Branding can be a competitive field, with hundreds of agencies competing to make their ideas and companies the most visible and well-recognized. In this industry, it can be easy for a designer to become part of the sea of talent that churns out new logos, ads, designs, and campaigns. However, every once in a while, an individual can have such a deep impact on the field that they become instant household names.
Ivan Chermayeff was one such luminary. A well known and highly esteemed designer, Chermayeff was recognized for having created some of the world’s most famous logos. Today, design students and experts alike still look to his work for inspiration and knowledge. In memory of his life, here are some of our favorite examples of Ivan Chermayeff’s work and what they can teach us about logo design!
Chermayeff and his partner Tom Geismar were tasked with creating a new image for Chase Manhattan, one of the US’ largest financial institutions, and part of an industry notoriously resistant to change. In the 60s, when the logo was originally commissioned, corporations preferred to keep things traditional. Logos had a straightforward design with a clearly written corporate name. No company in their right minds would have chosen an abstract image to represent them, or so they thought.
Instead, Chermayeff and Geismar presented Chase with an image that was first met with hesitance. The design was simple, and completely abstract—four identical shapes organized into an octagon. After some resistance, the bank accepted the logo, and today, Chase’s design (pictured below) is one of the best-known brands in America.
Never be afraid to go against established norms. While they exist for a reason, they can also limit your creativity and lead to poor designs.
ShowTime has emerged to become one of the most popular networks for original TV and movies. Their logo is also easy to spot, especially its smaller version with the SHO letters in white against a red circle.
The logo is a masterwork of simplicity and minimalism. Instead of overcrowding the design and adding too many elements, Chermayeff went for a stripped-down approach, and focused on using a monochrome palette for a high-contrast finish that is instantly iconic and eye-catching.
Many times, in design, it’s tempting to add more to make logos multi-colored and dazzling. However, it’s important to find a balance between flash and substance.
In some cases, using a monochrome can be a terrific way to remove unnecessary elements and return focus to the most important aspect—the brand itself.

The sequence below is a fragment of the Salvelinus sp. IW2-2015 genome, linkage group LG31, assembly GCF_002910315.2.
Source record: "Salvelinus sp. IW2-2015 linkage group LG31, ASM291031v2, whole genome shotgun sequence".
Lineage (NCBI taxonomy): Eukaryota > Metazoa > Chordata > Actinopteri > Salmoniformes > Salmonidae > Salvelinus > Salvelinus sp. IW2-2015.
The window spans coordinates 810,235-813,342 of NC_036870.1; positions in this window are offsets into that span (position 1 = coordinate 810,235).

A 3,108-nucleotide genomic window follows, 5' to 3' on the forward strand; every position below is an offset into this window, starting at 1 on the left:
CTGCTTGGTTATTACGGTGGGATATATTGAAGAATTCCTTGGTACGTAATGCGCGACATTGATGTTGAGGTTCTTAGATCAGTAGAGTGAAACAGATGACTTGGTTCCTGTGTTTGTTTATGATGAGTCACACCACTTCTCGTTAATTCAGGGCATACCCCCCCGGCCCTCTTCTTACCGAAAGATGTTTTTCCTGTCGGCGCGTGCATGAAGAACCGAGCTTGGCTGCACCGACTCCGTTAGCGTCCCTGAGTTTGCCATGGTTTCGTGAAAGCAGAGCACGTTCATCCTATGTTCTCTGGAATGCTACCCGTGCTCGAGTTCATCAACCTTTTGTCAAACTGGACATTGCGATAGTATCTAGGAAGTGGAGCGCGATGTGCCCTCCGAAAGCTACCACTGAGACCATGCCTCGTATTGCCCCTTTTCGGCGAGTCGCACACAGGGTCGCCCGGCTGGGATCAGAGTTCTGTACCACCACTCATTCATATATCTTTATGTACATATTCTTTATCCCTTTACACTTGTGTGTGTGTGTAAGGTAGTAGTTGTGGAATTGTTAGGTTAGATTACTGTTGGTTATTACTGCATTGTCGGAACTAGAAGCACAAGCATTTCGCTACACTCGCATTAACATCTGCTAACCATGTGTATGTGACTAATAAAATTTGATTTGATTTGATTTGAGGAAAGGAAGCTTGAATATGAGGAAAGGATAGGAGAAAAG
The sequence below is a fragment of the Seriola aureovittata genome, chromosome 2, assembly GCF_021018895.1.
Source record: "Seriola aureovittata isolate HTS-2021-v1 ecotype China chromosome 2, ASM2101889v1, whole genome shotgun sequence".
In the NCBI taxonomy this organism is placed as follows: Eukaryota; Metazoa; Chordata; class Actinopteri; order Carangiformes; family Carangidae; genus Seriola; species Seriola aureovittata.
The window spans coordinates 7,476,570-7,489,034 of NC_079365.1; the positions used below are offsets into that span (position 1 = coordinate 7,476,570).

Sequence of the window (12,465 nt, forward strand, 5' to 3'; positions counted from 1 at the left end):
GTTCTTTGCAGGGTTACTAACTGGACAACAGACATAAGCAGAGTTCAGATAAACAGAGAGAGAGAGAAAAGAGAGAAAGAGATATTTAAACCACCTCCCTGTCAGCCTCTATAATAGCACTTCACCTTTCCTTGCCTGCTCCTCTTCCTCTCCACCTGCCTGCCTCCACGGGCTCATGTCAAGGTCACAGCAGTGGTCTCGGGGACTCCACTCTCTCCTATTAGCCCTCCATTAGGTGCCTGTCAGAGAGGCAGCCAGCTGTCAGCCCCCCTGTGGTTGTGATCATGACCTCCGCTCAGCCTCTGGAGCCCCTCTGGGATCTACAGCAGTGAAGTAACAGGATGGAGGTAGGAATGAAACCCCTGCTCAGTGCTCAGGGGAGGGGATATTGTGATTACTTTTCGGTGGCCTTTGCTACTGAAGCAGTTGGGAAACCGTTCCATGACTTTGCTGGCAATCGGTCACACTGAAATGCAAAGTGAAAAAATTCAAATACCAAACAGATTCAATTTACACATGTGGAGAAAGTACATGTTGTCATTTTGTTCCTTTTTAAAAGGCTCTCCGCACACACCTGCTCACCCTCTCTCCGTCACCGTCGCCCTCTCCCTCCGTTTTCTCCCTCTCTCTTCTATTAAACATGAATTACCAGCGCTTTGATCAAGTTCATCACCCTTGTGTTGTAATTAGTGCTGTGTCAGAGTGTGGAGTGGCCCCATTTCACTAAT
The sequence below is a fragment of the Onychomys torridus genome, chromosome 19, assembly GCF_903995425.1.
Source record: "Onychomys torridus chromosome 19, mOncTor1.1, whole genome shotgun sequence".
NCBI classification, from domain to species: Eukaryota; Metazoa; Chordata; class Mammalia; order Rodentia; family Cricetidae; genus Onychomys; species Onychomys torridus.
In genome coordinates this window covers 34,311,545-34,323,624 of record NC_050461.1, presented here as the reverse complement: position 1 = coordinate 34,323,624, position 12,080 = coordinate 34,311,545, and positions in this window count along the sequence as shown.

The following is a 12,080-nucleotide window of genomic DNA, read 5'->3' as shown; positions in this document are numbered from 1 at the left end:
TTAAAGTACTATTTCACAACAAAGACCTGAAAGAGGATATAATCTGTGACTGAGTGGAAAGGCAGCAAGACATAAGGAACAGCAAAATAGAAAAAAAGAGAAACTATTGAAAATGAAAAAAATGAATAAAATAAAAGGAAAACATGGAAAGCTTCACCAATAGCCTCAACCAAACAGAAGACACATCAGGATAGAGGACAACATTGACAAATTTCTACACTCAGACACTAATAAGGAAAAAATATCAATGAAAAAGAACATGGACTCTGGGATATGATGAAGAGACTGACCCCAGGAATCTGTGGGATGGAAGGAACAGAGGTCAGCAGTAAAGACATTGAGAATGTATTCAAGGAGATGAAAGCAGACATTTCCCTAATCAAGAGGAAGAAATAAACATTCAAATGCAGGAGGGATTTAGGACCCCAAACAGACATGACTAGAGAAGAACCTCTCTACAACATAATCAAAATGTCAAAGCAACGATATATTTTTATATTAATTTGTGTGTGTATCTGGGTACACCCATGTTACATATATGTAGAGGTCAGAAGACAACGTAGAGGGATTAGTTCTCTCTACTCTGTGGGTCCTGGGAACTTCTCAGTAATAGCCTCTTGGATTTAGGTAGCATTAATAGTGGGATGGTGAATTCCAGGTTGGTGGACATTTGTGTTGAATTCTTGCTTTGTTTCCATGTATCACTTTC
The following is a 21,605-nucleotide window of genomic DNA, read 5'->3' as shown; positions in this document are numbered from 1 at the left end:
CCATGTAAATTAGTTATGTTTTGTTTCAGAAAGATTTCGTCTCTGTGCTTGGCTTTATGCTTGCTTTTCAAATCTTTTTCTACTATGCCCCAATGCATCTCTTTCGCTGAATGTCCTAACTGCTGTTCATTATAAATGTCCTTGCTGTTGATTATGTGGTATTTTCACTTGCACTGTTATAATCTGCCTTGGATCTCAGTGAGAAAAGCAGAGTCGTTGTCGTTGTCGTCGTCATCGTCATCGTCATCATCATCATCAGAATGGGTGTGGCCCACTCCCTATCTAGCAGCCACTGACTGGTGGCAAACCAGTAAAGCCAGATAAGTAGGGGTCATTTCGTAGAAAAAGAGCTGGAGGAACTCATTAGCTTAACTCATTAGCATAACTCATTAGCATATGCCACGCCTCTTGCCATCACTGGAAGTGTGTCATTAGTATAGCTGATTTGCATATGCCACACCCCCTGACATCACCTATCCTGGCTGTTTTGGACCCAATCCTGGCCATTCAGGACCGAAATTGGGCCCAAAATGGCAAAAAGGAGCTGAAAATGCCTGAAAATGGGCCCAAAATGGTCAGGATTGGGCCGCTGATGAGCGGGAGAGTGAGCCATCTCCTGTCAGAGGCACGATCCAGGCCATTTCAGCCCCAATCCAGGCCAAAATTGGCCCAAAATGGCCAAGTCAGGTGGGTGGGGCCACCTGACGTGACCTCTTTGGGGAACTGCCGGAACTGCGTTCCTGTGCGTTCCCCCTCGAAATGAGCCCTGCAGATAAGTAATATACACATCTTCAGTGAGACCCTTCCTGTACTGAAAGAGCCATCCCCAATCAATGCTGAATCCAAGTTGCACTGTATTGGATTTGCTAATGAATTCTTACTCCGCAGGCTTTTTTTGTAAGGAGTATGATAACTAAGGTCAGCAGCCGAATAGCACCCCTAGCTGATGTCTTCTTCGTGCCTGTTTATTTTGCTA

Chermayeff and his firm didn’t work exclusively for corporate America. The famous firm also created the look for several governmental offices and departments, including the Library of Congress’ current look.
For inspiration, Chermayeff went for a visual approach that used symbols to clearly communicate what the image represented. The final design is straightforward, but more than meets the eye.
The genius here is the use of lines to represent more than one thing in a single design.
On one hand, the logo is a simple book, open and ready to read. On the other, the book’s curved lines turn it into the stripes of the American flag, a beautiful use of existing lines to make something new.
When creating logos, you don’t have to sacrifice simplicity to tell a clear story. Instead of adding more elements and cluttering your logo, look at what you have, and see how you can make it work for you.
Pan Am airlines is best known as a failed enterprise today, but at one time was seated amongst the world’s largest companies. More importantly, it was one of the world’s most recognizable brands, with the company’s logo on everything from airplanes to kids’ toys.
For this design, Chermayeff kept to the monochrome he’s so well known for, and instead focused on the logo that accompanies the name. A simple globe with latitude lines in deep blue and a logotype that has since become a standard for airlines. The globe seems to indicate adventure and exploration, while the blue tones speak to the color of the skies.
People have mostly forgotten about flying with Pan Am, but show the logo to most people, and they’ll instantly remember the shiny silver planes with the blue logo soaring through the sky.
Logos are meant to represent your company, but the best ones are so recognizable and iconic that they can outlive you. Shoot for logos that are timeless, instead of mirroring a passing fad.
Image source: http://www.azquotes.com/author/78111-Ivan_Chermayeff